Recently, data from the docetaxel, oxaliplatin, and fluorouracil/leucovorin (FLOT) 4 study were reported and provide further support for the perioperative chemotherapy approach. This study compared the FLOT regimen with ECF/ECX (epirubicin, cisplatin, and fluorouracil or capecitabine) in patients with resectable gastric or GEJ adenocarcinoma.4 Compliance with the adjuvant component of therapy was better in the FLOT arm than in the ECF/ECX arm (50 percent versus 37 percent). With a median follow-up of 43 months, median overall survival in the FLOT group was 50 months versus 35 months with ECF/ECX. These early outcomes and the improved tolerability of the FLOT regimen are leading to a rapid shift in clinical practice.
Emerging evidence suggests that molecularly defined subgroups of locally advanced GCs are less likely to respond to perioperative chemotherapy (or chemotherapy in general). For example, perioperative ECF or adjuvant capecitabine/oxaliplatin appear to be less effective in patients with mismatch repair-deficient or MSI-high tumors.5,6 Exploratory subgroup analysis of the FLOT4 data suggests that GEJ tumors—disproportionately enriched for the chromosomal instability consensus molecular subtype—are most likely to respond to FLOT. These data compel consideration of tailored perioperative strategies (for example, immune checkpoint blockade, targeted therapies) for molecularly selected tumors. Additionally, the availability of more active and better-tolerated systemic regimens with higher response rates compels a reassessment of the role for radiotherapy in resected patients. Future trials may provide answers to these questions and further improve outcomes for patients with gastric cancer.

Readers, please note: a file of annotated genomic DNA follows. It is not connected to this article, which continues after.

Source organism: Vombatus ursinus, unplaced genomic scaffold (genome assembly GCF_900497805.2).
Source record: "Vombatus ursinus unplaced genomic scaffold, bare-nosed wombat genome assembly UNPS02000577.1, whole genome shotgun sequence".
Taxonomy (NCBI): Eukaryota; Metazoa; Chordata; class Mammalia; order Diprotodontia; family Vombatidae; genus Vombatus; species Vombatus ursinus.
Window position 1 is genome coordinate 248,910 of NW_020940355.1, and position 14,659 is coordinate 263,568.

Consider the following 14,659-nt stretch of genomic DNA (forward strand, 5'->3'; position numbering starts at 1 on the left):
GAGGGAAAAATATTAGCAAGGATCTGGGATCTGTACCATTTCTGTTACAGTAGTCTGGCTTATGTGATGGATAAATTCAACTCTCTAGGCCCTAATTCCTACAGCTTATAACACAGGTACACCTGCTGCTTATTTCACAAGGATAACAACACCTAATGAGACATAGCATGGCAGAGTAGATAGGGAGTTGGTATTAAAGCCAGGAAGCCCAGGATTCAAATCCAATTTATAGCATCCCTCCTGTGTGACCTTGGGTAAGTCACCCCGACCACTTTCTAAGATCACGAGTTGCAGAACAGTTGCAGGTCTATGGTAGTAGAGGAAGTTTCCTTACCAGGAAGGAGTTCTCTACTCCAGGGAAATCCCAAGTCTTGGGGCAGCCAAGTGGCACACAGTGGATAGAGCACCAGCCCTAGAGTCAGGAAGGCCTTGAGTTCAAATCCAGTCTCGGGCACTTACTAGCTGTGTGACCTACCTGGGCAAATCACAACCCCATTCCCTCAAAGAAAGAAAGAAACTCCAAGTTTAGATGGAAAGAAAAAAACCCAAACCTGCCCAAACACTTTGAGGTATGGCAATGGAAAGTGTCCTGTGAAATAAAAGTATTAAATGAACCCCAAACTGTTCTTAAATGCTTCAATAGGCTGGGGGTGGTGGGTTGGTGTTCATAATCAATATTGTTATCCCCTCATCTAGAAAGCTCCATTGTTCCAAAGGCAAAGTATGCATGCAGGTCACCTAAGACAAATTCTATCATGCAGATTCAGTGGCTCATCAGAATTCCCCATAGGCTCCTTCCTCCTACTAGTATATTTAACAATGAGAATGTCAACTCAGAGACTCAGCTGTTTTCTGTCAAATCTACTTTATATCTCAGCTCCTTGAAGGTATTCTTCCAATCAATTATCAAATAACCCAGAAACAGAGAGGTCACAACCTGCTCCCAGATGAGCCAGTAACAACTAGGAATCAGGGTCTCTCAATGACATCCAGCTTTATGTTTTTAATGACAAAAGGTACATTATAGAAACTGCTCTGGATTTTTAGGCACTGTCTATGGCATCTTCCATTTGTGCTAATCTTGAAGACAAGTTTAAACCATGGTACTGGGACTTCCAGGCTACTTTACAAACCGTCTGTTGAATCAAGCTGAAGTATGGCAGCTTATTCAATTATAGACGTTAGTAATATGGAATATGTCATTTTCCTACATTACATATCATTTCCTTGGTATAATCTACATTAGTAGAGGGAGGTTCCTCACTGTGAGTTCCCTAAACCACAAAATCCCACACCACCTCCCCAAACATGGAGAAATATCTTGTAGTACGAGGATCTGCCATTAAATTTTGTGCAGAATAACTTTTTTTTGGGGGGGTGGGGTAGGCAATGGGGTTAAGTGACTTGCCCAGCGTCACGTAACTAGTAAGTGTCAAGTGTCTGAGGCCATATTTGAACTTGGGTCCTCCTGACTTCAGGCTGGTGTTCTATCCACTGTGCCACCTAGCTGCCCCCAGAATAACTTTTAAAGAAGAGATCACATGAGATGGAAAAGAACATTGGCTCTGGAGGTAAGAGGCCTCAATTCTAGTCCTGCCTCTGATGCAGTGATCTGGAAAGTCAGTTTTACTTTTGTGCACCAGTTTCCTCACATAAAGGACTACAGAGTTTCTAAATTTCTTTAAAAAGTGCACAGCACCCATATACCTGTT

- Macdonald JS, Smalley SR, Benedetti J, et al. Chemoradiotherapy after surgery compared with surgery alone for adenocarcinoma of the stomach or gastroesophageal junction. N Engl J Med. 2001;345(10):725-730.
- Cunningham D, Allum WH, Stenning SP, et al. Perioperative chemotherapy versus surgery alone for resectable gastroesophageal cancer. N Engl J Med. 2006;355(1):11-20.
- Sherman KL, Merkow RP, Bilimoria KY, et al. Treatment trends and predictors of adjuvant and neoadjuvant therapy for gastric adenocarcinoma in the United States. Ann Surg Oncol. 2013;20(2):362-370.
- Al-Batran SE, Hofheinz RD, Pauligk C, et al. LBA-008Docetaxel, oxaliplatin, and fluorouracil/leucovorin (FLOT) versus epirubicin, cisplatin, and fluorouracil or capecitabine (ECF/ECX) as perioperative treatment of resectable gastric or gastro-esophageal junction adenocarcinoma: The multicenter, randomized phase 3 FLOT4 trial (German Gastric Group at AIO). Ann Oncol. 2017;28(Suppl_3).
- Smyth EC, Wotherspoon A, Peckitt C, et al. Mismatch repair deficiency, microsatellite instability, and survival: An exploratory analysis of the Medical Research Council adjuvant gastric infusional chemotherapy (MAGIC) trial. JAMA Oncol. 2017;3(9):1197-1203.
- Choi YY, Kim H, Shin SJ, et al. Microsatellite instability and programmed cell death-ligand 1 expression in stage II/III gastric cancer: Post hoc analysis of the CLASSIC randomized controlled study. Ann Surg. May 1, 2019 [Epub ahead of print].